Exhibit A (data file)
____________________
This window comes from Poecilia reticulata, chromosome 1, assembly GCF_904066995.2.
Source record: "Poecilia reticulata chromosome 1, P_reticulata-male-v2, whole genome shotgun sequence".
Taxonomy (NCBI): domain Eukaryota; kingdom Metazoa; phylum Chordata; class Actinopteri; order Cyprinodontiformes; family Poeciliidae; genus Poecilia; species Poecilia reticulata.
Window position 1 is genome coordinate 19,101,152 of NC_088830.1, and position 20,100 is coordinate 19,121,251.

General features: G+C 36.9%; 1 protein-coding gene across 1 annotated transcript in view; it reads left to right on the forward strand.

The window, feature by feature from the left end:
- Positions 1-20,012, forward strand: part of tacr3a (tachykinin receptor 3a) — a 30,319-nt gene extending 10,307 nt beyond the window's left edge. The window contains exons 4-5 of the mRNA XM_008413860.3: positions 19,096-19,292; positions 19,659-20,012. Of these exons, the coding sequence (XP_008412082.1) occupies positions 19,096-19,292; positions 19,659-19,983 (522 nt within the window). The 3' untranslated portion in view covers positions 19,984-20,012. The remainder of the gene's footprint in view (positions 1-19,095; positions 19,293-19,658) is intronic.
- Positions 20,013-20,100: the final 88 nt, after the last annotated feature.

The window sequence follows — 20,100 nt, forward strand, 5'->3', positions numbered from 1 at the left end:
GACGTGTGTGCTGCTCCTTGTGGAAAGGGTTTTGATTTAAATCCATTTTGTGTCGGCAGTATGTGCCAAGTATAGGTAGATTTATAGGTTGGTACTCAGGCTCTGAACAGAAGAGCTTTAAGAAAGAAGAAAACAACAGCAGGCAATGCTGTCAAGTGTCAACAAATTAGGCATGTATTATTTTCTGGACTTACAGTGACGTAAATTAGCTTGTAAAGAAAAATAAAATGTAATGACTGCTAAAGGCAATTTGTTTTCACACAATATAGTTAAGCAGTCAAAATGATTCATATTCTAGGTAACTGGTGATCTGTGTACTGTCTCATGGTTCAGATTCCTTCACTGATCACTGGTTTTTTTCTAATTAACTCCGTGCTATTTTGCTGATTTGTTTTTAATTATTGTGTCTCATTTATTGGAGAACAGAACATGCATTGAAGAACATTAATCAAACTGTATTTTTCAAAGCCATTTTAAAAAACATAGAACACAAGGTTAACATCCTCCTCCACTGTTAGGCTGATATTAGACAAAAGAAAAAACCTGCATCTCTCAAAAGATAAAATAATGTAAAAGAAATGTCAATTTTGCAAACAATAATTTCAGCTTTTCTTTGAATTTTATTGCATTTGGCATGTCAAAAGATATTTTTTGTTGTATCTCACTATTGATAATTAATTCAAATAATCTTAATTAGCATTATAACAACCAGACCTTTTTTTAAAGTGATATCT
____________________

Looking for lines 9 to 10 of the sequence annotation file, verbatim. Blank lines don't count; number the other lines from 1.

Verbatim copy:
The window sequence follows — 20,100 nt, forward strand, 5'->3', positions numbered from 1 at the left end:
GACGTGTGTGCTGCTCCTTGTGGAAAGGGTTTTGATTTAAATCCATTTTGTGTCGGCAGTATGTGCCAAGTATAGGTAGATTTATAGGTTGGTACTCAGGCTCTGAACAGAAGAGCTTTAAGAAAGAAGAAAACAACAGCAGGCAATGCTGTCAAGTGTCAACAAATTAGGCATGTATTATTTTCTGGACTTACAGTGACGTAAATTAGCTTGTAAAGAAAAATAAAATGTAATGACTGCTAAAGGCAATTTGTTTTCACACAATATAGTTAAGCAGTCAAAATGATTCATATTCTAGGTAACTGGTGATCTGTGTACTGTCTCATGGTTCAGATTCCTTCACTGATCACTGGTTTTTTTCTAATTAACTCCGTGCTATTTTGCTGATTTGTTTTTAATTATTGTGTCTCATTTATTGGAGAACAGAACATGCATTGAAGAACATTAATCAAACTGTATTTTTCAAAGCCATTTTAAAAAACATAGAACACAAGGTTAACATCCTCCTCCACTGTTAGGCTGATATTAGACAAAAGAAAAAACCTGCATCTCTCAAAAGATAAAATAATGTAAAAGAAATGTCAATTTTGCAAACAATAATTTCAGCTTTTCTTTGAATTTTATTGCATTTGGCATGTCAAAAGATATTTTTTGTTGTATCTCACTATTGATAATTAATTCAAATAATCTTAATTAGCATTATAACAACCAGACCTTTTTTTAAAGTGATATCT